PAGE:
The Disney Afternoon was a fun block of cartoon shows that filled the afterschool memories of many growing up in the early 90s. Due to the popularity of some of the shows on television, Capcom created six NES games based on some of the most watched shows at that time. The Disney Afternoon Collection combines bundles every game into one package, along with a few extra features to tug at your nostalgia. If you didn’t grow up watching any of these shows or playing the games on NES, then you won’t find much value in this collection. However, the Disney Afternoon Collection is a great example for how to release classic games for a whole new generation.
The six games included in the Disney Afternoon Collection are DuckTales 1 and 2, Chip ‘N Dale: Rescue Rangers 1 & 2, Darkwing Duck, and TaleSpin. The majority of the collection is filled with 2D platformers that were popular at the time, while only one game stands alone as a side-scrolling shooter. Most of these games still hold up pretty well years after their release, but have now been given an HD upscale and a new rewind button to use willingly at any time.
The rewind button allows you to backtrack a few moments during your game by just hitting a shoulder button. This is great for anyone who needs help playing through some of the tougher sections of each game, especially since it can be used at any point without any repercussions. This definitely takes away a lot of the challenge during normal play, but gets disabled and doesn’t become a factor in any sections that involve leaderboards.
Both DuckTales and Chip ‘N Dale mark the earliest games that Capcom made for these shows on the NES, which worked out very well. Darkwing Duck pulls a lot of inspiration from the classic Mega Man series that was on the NES at the time, which works out just as well for it. TaleSpin on the other hand feels the most dated and out of touch from the rest of the collection.
Outside of being a totally different genre than the rest, many smaller elements of the game don’t seem to have aged that well. Flying around on screen and switching the direction of the scrolling can sometimes lead to a few frustrating moments, including spots where enemies will respawn on the side of the screen. It may have been part of the technical limitations of the console at the time, but it hasn’t gotten any less frustrating today.
There are some new additions to all six games that are pretty good. You have a Time Attack and Boss Rush mode, where you can speed run each level or fight every boss with online leaderboards tracking your time and score for every game. This is fun for the retro aficionados that have played these games many times throughout the years and want something different.
However, you don’t get much for completing any of these modes outside of the bragging rights for being on the leaderboards. There are no additional challenges or remixed levels, much like in the Mega Man Legacy Collection, that would fundamentally change these games for the better. It’s disappointing to see no attempt at this, since it would’ve only added to the value of replaying each game in full.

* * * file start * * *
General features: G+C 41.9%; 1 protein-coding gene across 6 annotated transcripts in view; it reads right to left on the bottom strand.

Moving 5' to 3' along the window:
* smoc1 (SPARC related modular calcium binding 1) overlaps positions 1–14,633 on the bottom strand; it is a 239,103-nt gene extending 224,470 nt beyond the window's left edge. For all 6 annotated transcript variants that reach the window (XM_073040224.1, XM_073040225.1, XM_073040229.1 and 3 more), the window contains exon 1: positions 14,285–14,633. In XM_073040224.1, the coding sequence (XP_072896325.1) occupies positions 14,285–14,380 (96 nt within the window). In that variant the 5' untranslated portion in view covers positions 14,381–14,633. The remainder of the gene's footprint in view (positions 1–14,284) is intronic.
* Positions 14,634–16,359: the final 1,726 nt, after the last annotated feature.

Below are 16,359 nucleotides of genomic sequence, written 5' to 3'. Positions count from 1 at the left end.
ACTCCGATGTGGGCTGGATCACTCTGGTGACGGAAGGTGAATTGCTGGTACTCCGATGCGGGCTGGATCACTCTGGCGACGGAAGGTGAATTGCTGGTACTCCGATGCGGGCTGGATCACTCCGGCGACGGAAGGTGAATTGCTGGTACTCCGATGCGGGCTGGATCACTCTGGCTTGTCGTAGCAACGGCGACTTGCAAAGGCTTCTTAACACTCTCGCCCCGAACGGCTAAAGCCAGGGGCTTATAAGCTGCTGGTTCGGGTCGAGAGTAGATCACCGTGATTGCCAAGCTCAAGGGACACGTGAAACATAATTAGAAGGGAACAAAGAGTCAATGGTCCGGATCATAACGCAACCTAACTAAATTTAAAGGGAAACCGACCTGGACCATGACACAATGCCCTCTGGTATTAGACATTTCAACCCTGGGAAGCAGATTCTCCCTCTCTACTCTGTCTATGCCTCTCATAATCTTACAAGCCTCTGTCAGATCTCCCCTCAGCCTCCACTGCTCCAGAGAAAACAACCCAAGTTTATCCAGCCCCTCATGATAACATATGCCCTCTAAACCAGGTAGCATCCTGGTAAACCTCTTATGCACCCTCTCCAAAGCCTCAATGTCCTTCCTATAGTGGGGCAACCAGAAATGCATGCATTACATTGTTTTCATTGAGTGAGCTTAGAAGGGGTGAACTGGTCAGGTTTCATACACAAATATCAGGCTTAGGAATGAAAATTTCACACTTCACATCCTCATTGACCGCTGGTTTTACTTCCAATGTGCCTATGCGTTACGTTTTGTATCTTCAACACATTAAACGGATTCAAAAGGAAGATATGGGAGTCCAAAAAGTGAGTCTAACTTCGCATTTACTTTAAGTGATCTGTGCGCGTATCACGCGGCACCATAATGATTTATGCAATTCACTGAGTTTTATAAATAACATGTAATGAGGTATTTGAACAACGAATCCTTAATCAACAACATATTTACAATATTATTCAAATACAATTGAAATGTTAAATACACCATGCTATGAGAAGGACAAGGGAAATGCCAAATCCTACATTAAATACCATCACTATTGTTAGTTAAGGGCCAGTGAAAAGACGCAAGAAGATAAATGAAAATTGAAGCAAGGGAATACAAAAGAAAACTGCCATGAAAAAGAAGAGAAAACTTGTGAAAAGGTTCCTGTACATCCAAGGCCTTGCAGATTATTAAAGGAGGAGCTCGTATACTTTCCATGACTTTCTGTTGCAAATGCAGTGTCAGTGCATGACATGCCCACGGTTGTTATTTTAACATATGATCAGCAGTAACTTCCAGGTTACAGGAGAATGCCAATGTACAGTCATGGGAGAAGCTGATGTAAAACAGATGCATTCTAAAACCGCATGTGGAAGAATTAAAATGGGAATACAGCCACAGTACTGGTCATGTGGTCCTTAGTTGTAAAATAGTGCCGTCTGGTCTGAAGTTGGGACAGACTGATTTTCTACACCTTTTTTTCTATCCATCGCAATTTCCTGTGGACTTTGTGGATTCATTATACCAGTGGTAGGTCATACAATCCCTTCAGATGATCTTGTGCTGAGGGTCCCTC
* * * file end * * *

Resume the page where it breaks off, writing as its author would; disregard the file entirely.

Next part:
The extras in the Museum are definitely a nice touch to the Disney Afternoon Collection. Various concept art and original illustrations from Capcom and Disney staff are viewable in the menus. It’s great to see some of the classic box art and unseen posters and advertisements from the time these six games were still new on the market.
Confusingly however, a lot of digital alterations are noticeable on some of the extras, including any mentions of their original platform or other related information. It seems trivial to digitize out the Nintendo logos from box art and promotional material when it’s common knowledge where these games originated on, especially when other retro game collections acknowledge this so willingly.
Another confusing aspect of the Museum section is the inability to zoom in on some of the pictures and artwork. You can a slideshow of every piece of artwork and photo, but you can’t zoom into them at all. Part of this may be done to shy away from the digital alterations mentioned before, but it seems so basic to leave out.
Some of the extras even mention commercials and alternate versions of the games in the descriptions of the collection, but nowhere do they show this or offer the player to view them in full. This could’ve been because of licensing issues outside of the collection’s development, but it makes the extras feel a bit incomplete.
If you grew up playing any of the games in the Disney Afternoon Collection, then you may find enough nostalgic value to pick up this bundle. The majority of the games still play just as good as they did back then, and the additional modes are nice to have. The original artwork and box art included is nice for anyone that has vivid memories of these shows from back in the day, even if the extras feel a bit incomplete. However if you weren’t around when these shows were at the height of their popularity, you may not get the same enjoyment out of owning this collection.
This review was based on a digital review code for The Disney Afternoon Collection on PlayStation, provided by Capcom.